Use your ears twice as much as your mouth.
"Understand this, my dear brothers and sisters: You must all be quick to listen, slow to speak, and slow to get angry.” (James 1:19 NLT)
Okay, the kindergarten teachers are right. You have two ears and one mouth for a reason. Before you get snippy, stop and think about why they said what they said or did what they did. What is he struggling with? What’s going on in her heart? Before you try to prove that you know all, take a step back and think about their words and their actions, pray about it, then strike up a conversation about it. Don’t get on their case right from the get-go. Listen first. Listen to what they are saying and what they’re not saying. It will save you some time and some hurt.
Don’t be the Debby-Downer.
"Be cheerful no matter what; pray all the time; thank God no matter what happens. This is the way God wants you who belong to Christ Jesus to live.” (1 Thessalonians 5:16-18 MSG)
This may hit you in the face like a brick (at least, it did to me), but nobody wants a friend, a family member, or a girlfriend/wife who is always negative and complaining. There’s enough of that in the world, and as followers of Jesus, it is our job to be a light, not another addition to the darkness. Think on the bright side, speak with gratitude, and always act in such a way that shows people the joy that is in Christ Jesus. It will make people want to be around you, will make them respect you, and it will make them listen to you because, no matter how much crap hits the fan, they will see your smile and it will make them want to know how the heck you’re still laughing. Positivity is a road leading to Christ that others will follow you down.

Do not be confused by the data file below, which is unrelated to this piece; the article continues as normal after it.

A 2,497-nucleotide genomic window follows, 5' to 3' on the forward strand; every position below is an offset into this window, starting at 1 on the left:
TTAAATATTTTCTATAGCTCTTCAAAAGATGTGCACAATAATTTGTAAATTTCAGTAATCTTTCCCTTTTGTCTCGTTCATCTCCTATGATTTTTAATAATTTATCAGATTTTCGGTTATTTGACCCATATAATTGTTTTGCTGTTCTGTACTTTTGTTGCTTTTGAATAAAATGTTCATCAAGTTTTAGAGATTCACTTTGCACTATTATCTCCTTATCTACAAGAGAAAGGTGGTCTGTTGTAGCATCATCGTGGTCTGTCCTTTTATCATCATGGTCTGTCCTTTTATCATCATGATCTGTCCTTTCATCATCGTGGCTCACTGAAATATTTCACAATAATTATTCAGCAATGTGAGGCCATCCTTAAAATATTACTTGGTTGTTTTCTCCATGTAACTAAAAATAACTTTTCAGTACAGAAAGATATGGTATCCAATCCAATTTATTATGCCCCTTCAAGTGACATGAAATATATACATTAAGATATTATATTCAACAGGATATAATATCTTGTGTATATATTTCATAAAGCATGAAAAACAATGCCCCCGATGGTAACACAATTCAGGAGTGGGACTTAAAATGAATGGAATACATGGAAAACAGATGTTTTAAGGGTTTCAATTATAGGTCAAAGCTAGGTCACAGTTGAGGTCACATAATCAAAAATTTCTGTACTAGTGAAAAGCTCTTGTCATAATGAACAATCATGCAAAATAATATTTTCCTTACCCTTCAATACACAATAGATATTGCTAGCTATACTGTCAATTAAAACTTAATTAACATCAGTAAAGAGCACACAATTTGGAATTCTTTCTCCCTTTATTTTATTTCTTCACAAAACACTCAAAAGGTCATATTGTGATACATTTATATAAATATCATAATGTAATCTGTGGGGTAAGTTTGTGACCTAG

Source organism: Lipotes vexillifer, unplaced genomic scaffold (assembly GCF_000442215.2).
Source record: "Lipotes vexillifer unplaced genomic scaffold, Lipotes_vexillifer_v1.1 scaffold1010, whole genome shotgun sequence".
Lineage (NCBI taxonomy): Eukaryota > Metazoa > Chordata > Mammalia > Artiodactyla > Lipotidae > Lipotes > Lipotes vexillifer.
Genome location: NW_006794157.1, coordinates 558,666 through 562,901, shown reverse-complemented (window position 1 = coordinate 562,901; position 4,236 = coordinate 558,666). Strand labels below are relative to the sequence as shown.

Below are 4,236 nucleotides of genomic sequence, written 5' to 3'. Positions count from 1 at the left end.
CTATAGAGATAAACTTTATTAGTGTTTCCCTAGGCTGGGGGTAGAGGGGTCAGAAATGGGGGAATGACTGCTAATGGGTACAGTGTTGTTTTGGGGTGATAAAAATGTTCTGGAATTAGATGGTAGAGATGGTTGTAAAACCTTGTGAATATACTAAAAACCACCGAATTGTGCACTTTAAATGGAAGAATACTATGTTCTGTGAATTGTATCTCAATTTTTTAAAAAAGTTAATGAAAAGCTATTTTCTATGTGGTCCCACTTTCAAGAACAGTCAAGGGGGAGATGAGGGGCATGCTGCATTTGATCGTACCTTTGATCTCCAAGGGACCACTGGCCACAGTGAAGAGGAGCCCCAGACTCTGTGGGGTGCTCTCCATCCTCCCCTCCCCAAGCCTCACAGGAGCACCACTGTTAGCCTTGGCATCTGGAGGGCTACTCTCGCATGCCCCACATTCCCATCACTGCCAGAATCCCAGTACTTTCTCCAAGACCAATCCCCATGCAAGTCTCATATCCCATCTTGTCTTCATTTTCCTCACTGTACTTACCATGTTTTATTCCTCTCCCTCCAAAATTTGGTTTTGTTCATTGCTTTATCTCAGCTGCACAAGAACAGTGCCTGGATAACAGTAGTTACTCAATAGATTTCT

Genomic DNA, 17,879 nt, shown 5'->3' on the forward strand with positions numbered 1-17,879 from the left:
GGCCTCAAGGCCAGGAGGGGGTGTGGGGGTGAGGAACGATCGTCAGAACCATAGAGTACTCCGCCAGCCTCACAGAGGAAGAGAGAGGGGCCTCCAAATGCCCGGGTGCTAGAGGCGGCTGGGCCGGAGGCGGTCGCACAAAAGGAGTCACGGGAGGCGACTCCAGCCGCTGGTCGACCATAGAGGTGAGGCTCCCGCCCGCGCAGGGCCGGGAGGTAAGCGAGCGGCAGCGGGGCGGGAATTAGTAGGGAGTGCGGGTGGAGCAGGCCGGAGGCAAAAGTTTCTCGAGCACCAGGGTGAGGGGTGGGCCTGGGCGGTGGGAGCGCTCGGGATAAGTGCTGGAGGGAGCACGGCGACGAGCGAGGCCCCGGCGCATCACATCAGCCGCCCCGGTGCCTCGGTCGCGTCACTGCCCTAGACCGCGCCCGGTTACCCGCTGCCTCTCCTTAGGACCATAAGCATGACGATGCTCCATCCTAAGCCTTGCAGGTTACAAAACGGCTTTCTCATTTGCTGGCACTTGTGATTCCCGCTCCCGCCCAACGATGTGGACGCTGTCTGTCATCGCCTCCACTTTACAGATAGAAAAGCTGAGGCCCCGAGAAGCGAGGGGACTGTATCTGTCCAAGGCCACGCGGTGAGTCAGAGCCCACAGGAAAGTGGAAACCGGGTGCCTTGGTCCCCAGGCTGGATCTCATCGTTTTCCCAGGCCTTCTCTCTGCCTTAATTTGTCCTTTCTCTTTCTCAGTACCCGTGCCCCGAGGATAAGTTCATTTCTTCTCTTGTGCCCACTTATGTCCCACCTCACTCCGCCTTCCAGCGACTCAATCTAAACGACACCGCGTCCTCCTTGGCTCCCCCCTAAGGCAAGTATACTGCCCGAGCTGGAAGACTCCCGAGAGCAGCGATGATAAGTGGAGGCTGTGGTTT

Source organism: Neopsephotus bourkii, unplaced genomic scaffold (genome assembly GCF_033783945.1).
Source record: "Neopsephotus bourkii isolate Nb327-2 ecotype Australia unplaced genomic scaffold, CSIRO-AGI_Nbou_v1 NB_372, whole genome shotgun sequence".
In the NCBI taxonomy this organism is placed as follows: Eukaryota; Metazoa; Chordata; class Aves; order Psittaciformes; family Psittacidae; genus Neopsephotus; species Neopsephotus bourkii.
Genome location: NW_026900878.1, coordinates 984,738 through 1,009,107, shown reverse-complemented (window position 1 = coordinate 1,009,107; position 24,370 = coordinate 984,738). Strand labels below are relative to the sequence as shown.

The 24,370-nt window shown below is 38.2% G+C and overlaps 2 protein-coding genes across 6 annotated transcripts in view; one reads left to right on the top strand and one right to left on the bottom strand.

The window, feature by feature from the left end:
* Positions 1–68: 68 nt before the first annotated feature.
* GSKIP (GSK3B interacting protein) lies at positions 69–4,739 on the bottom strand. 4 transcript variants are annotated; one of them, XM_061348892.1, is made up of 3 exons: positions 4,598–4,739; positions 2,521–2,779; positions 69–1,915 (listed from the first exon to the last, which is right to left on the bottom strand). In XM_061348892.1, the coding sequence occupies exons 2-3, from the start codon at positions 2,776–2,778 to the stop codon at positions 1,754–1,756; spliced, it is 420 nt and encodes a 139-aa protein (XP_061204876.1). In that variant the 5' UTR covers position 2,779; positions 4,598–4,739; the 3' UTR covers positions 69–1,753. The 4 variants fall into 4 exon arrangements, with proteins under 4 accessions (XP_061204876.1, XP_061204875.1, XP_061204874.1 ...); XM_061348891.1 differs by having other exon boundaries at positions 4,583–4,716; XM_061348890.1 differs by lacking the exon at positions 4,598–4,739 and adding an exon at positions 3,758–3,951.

"Let us think of ways to motivate one another to acts of love and good works.” (Hebrews 10:24 NLT)
You want a better, closer, godly relationship with them? Tell them. You want their trust and to be able to help them and be there for them? Tell them. Ask them how you can help and what you can be praying for. You want to know what’s on their heart? Ask them, and if they don’t give a straight answer, push in (they’re pulling out). Pray for them and with them. Be honest, be real, be encouraging. Study the Word together, serve together, laugh together. Call them and blow their phone up with a whole bunch of Doctor Who gifs (er, maybe that’s just me). Check on them, send them silly jokes and book recs. If you need a friend or someone’s hand to hold, humble yourself and ask. Make your intentions clear. You don't have to be perfect at it, but you do have to start.
I like the way Jordan Lee Dooley put it: "Friending is like loving, rarely easy but always worth it, because it requires much but also returns much."
Chase after Christ, and He'll provide someone to chase after Him with you. Chase after Christ, make your desires His desires, and He will bless you immensely. That's a promise, and that's really all there is to it. (Psalm 37:4)
In the end, it's all about Christ. It has always been about Christ. He is the one our hearts long for...more than the relationships that we crave. Our hearts thirst for Him. If you're lonely, recognize that feeling as a hunger pain for more of Christ, and go get fed. Dig into the Word, worship, cast your burdens on Him and let Him care for you (1 Peter 5:7). (Tweet this!)
The harsh reality is that if you don't have Christ, there is no way that you could ever have a healthy, soul-fulfilling relationship with anyone, much less to maintain one. If you're not so sure that you really have a relationship with Christ, I invite you to check out this page. If you do have a relationship with Christ, maybe you need to work on growing that one.
I'm still learning, still hurting and trying, and I write this to myself just as much as I write it to you. Relationships are vital in our walk with Christ. I want to make the most of mine, and I want you to make the most of yours, too.